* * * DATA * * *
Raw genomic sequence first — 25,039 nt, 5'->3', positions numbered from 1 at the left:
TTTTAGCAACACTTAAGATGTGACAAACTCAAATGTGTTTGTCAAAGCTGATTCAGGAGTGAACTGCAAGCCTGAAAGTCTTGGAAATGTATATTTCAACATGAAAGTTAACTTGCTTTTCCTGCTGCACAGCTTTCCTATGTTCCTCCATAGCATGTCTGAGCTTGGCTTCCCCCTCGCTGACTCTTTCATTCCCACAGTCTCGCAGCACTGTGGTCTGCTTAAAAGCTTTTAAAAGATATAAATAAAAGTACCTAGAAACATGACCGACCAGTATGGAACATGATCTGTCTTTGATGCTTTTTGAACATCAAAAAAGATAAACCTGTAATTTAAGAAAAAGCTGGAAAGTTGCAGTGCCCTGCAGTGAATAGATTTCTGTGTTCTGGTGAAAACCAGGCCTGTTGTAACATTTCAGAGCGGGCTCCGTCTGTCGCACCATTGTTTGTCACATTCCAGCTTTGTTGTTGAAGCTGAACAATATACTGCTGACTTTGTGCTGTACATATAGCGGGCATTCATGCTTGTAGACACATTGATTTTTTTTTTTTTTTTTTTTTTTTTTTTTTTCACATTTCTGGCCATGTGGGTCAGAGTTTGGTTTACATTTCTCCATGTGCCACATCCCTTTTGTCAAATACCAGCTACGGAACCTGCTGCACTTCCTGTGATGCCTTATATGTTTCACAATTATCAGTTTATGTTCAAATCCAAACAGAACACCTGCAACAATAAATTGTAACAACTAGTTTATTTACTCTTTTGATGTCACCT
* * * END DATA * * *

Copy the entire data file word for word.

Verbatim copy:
Raw genomic sequence first — 25,039 nt, 5'->3', positions numbered from 1 at the left:
TTTTAGCAACACTTAAGATGTGACAAACTCAAATGTGTTTGTCAAAGCTGATTCAGGAGTGAACTGCAAGCCTGAAAGTCTTGGAAATGTATATTTCAACATGAAAGTTAACTTGCTTTTCCTGCTGCACAGCTTTCCTATGTTCCTCCATAGCATGTCTGAGCTTGGCTTCCCCCTCGCTGACTCTTTCATTCCCACAGTCTCGCAGCACTGTGGTCTGCTTAAAAGCTTTTAAAAGATATAAATAAAAGTACCTAGAAACATGACCGACCAGTATGGAACATGATCTGTCTTTGATGCTTTTTGAACATCAAAAAAGATAAACCTGTAATTTAAGAAAAAGCTGGAAAGTTGCAGTGCCCTGCAGTGAATAGATTTCTGTGTTCTGGTGAAAACCAGGCCTGTTGTAACATTTCAGAGCGGGCTCCGTCTGTCGCACCATTGTTTGTCACATTCCAGCTTTGTTGTTGAAGCTGAACAATATACTGCTGACTTTGTGCTGTACATATAGCGGGCATTCATGCTTGTAGACACATTGATTTTTTTTTTTTTTTTTTTTTTTTTTTTTTTCACATTTCTGGCCATGTGGGTCAGAGTTTGGTTTACATTTCTCCATGTGCCACATCCCTTTTGTCAAATACCAGCTACGGAACCTGCTGCACTTCCTGTGATGCCTTATATGTTTCACAATTATCAGTTTATGTTCAAATCCAAACAGAACACCTGCAACAATAAATTGTAACAACTAGTTTATTTACTCTTTTGATGTCACCT